I know this will be an extraordinary trip for both of us. Betty will come home with a much more personal link to her family and its impressive history. I will come home knowing we have made memories and some friendships that will linger for the rest of our lives.

February 18, 2023

Is That All There Is?


The end of a day: Is that it?

Why such a bleak title and introduction to this post? Take comfort, dear reader; the implied mood is not reflective of mine. I am not in the throes of despair. I do receive emails on an occasional basis, however, that express at least some of this feeling about retirement.  The primary concerns: What did I do? I loved my job. I will run out of money, or my spouse is driving me crazy.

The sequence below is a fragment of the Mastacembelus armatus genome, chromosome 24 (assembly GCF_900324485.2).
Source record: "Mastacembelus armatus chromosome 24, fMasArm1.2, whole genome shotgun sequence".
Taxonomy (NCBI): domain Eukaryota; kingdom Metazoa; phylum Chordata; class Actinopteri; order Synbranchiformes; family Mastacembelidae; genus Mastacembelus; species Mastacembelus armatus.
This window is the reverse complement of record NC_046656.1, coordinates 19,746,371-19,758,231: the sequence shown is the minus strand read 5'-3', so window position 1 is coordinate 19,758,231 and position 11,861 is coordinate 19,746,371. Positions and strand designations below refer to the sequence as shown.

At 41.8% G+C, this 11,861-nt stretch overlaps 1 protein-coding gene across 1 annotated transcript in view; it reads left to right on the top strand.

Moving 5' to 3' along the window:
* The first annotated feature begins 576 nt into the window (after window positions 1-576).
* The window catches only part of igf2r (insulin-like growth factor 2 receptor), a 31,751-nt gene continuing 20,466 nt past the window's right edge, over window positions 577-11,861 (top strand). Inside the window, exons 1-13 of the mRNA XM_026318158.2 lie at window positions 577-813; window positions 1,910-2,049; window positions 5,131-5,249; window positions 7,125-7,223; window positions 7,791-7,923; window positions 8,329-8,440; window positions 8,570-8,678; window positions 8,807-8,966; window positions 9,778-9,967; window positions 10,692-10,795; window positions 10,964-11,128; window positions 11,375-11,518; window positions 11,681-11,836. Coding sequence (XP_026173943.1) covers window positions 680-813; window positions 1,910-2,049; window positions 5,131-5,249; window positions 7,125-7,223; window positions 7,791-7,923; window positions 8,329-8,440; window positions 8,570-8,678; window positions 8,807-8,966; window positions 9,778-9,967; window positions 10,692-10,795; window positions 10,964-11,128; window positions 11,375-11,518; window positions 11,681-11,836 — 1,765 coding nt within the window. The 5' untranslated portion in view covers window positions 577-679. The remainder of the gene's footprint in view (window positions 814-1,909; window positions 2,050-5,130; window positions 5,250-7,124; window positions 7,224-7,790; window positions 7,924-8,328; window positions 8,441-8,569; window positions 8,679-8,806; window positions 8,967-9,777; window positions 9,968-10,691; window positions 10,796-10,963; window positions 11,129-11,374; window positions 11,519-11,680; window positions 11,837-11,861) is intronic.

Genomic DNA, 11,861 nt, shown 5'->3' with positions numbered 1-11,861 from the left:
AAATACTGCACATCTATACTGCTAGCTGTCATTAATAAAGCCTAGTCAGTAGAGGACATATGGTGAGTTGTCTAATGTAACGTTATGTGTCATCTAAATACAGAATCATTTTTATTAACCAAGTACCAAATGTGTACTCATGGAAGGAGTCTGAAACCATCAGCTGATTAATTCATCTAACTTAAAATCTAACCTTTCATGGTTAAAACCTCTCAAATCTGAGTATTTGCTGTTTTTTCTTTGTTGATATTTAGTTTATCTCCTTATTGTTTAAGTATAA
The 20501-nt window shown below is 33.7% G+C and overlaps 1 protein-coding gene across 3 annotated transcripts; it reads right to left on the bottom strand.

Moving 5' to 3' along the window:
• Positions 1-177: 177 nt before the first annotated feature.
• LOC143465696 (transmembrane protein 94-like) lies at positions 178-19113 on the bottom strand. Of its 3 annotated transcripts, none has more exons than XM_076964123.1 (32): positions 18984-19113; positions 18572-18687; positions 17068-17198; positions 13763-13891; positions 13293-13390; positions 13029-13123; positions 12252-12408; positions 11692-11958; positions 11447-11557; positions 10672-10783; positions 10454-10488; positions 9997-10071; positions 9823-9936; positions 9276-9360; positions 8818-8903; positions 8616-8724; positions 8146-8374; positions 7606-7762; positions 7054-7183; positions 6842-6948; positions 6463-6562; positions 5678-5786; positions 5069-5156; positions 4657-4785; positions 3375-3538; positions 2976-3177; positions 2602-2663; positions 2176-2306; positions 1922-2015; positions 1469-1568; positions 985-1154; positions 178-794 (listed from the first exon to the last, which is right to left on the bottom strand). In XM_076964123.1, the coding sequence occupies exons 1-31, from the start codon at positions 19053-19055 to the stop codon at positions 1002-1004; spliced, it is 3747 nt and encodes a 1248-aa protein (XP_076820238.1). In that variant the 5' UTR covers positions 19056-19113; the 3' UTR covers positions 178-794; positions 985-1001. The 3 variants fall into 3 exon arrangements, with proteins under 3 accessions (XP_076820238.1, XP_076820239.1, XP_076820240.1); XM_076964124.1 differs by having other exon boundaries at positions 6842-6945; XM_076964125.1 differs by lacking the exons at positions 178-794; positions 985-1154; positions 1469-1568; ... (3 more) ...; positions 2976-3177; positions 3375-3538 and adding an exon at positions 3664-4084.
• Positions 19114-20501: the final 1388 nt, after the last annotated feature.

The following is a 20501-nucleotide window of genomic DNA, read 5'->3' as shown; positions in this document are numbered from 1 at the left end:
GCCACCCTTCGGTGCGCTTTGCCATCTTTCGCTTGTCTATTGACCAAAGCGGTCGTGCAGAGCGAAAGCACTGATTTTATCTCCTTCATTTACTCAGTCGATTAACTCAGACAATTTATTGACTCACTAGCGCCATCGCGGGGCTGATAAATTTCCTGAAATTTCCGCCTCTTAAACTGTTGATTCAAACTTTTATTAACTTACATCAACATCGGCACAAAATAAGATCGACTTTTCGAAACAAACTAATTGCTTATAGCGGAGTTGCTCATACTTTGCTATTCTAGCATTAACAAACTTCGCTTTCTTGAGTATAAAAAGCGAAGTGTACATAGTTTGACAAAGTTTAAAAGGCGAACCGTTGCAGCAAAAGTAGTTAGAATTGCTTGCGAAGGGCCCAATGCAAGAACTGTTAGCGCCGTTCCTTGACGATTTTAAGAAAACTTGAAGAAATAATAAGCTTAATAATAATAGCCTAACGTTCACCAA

I certainly understand these concerns. I flirted with similar ones after leaving the workforce almost 22 years ago. I didn't think I was ready financially, emotionally, or socially...pretty much a clean sweep of feeling unprepared. 

Eventually, everything sorted itself out. For almost thirteen years of writing this blog, I hope I have conveyed the message that retirement has the potential to make this stage of life productive and satisfying. 

Even so, I would guess we have asked ourselves, "is this all there is," every now and then. It is part of the human condition to wonder what we are accomplishing and what comes next. What sets us apart from other species is this need to question, speculate, to hope.

At its core, retirement is the only time in our lives when a lot of the answers to those eternal questions are under our control. No, we can't change the facts of mortality. We have only limited control over health issues that may have been baked into our genes from day one. But, that leaves tremendous wiggle room, doesn't it?